More information about the Indiana Horticultural Congress is available at http://www.inhortcongress.org. For questions and additional information, contact Goodale at 765-494-1296, email@example.com.
Need help with your NCR-SARE grant proposal?
If you are a farmer who is a member of a historically socially disadvantaged group*, you are invited to use a grants advising service of the Michael Fields Agricultural Institute.
MFAI’s GrantAdvisor can help you apply to grant and cost-share programs of your state or the federal government that could help you improve your farming business. These can be programs of any federal or state agency, not just the USDA. We will assist individual producers or associations of farmers who have never received a federal grant or cost-share before. We will also work with young nonprofits that are working directly with socially disadvantaged farmers to start or improve food-related businesses. We will also assist those working with disadvantaged youth involved in food or fiber production.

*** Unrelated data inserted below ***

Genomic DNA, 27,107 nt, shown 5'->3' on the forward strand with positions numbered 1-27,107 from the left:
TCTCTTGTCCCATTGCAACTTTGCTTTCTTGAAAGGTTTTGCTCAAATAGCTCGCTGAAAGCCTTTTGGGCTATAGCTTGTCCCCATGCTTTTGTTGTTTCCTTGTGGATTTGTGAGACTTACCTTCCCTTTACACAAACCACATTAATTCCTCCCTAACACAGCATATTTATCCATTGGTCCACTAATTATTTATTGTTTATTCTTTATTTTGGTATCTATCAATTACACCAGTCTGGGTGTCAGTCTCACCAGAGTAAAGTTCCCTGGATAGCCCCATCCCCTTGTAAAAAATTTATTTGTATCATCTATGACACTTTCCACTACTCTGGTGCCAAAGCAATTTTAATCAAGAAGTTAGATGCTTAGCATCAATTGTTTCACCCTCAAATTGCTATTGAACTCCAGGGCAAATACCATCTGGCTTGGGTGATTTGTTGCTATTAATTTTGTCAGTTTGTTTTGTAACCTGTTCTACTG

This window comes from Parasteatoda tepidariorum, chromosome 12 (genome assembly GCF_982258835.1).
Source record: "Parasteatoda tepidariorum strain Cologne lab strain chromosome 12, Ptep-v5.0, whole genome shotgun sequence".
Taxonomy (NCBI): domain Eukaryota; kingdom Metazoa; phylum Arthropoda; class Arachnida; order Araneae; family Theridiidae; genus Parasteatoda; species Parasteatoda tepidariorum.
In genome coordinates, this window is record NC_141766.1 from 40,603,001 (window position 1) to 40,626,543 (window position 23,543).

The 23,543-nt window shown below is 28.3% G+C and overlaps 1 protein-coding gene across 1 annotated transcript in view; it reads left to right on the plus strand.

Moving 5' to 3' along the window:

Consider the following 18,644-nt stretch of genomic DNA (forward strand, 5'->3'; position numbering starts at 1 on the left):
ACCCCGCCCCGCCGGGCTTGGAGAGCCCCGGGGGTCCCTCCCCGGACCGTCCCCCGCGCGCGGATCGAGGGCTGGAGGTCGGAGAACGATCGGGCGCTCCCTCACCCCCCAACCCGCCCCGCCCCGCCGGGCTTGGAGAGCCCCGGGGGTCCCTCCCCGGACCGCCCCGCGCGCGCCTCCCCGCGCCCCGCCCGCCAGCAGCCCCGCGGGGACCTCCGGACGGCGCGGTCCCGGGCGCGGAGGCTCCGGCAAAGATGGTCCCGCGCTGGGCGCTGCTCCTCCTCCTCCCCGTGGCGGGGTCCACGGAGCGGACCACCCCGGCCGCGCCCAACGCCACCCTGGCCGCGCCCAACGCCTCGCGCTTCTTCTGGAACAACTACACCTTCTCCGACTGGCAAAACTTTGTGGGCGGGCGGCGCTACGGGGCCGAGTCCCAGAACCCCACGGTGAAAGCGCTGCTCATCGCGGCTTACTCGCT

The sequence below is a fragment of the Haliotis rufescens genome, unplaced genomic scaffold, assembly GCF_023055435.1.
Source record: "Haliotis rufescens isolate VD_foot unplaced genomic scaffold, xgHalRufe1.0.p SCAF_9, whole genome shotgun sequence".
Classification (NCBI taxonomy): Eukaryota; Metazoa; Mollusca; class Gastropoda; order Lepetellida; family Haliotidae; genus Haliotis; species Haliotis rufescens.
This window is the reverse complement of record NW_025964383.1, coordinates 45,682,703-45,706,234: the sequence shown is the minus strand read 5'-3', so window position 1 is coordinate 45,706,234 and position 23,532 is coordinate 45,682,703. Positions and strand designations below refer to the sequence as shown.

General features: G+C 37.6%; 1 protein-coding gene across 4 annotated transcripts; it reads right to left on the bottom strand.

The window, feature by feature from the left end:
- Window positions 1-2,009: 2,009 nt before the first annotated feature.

The Grants Advisor helps you decide whether a grant would be the best way to achieve your goals. If so, she will help you choose a grant program that fits your goals and help you outline a plan of work for you to follow to meet the application deadline and all proposal or application requirements. If not, she will suggest other resources you may choose to approach. The Advisor will help you identify local partners (agency staff, nonprofit organizations, or local volunteers with experience in grants and project management) to strengthen your project, to help you complete the proposal, and, if funding is awarded, to manage the project. The Advisor can assist you in preparing the proposal to ensure timely submission with necessary forms, attachments, and letters of support.